“Stomach Rumbling During Confession of Love”
This interests me: When I am confessing my love to a fresh new woman, almost always, or rather often, my stomach starts to rumble or I get a stuffy nose. When this happens, I consider it a good omen. It means that everything is going to go well. When the rumbling begins, it’s important to cough on time. It seems best not to sigh, because then the rumbling will reach her ears. A stuffy nose also often results in characteristic noises. This is probably the consequences of nervous excitement. Why the nervous excitement? The sex act, or something like it, is an event. An event is something new, and to us otherworldly. It is of two worlds. Entering the event, it’s as if we are entering infinity. But then we quickly exit it, running. We therefore experience the event as life. And its ending as death. After it ends, everything is back in order, there’s no life and no death either. That means the nervous excitement before the event, and the resulting rumbling in the stomach or stuffy nose, happen in anticipation of promised life. Yet there’s another, specific aspect to it. Yes, the thing is that here you also have another participant, the woman. There are two of you. Otherwise, apart from this episode, you’re always alone. Actually, you’re alone here, too, but it seems at that moment, rather, before that moment, there are two of you. It seems that with a woman you won’t die, that in her there is eternal life.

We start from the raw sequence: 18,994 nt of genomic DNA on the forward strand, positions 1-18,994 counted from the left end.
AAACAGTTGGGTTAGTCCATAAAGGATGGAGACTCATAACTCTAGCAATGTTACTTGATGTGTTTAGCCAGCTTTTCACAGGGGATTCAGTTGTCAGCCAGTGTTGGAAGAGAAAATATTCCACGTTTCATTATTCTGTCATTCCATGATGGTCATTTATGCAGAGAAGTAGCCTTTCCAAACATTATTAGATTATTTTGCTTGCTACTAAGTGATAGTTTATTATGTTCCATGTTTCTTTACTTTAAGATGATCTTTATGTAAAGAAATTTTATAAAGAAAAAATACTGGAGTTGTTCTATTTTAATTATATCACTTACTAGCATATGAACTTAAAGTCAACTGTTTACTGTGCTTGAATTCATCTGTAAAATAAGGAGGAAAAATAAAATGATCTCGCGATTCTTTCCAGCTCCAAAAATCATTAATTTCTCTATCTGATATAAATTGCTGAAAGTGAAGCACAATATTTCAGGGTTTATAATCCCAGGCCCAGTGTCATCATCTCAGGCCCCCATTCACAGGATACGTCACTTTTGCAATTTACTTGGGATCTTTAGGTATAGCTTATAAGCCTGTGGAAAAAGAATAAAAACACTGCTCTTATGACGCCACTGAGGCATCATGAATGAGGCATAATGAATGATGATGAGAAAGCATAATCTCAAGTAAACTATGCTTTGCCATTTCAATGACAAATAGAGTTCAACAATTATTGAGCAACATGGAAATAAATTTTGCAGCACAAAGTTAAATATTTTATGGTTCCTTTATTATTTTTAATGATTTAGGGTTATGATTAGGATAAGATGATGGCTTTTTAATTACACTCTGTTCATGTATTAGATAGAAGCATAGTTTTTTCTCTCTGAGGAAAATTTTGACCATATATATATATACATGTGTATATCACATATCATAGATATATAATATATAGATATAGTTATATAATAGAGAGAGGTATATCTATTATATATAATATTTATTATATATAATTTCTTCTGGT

—by Alexander Vvedensky, included in one of the first of two books in our new poetry series, NYRB Poets, Alexander Vvedensky: An Invitation for Me to Think, selected and translated by Eugene Ostashevsky, with additional translations by Matvei Yankelevich (Matvei translated “Stomach Rumbling”).
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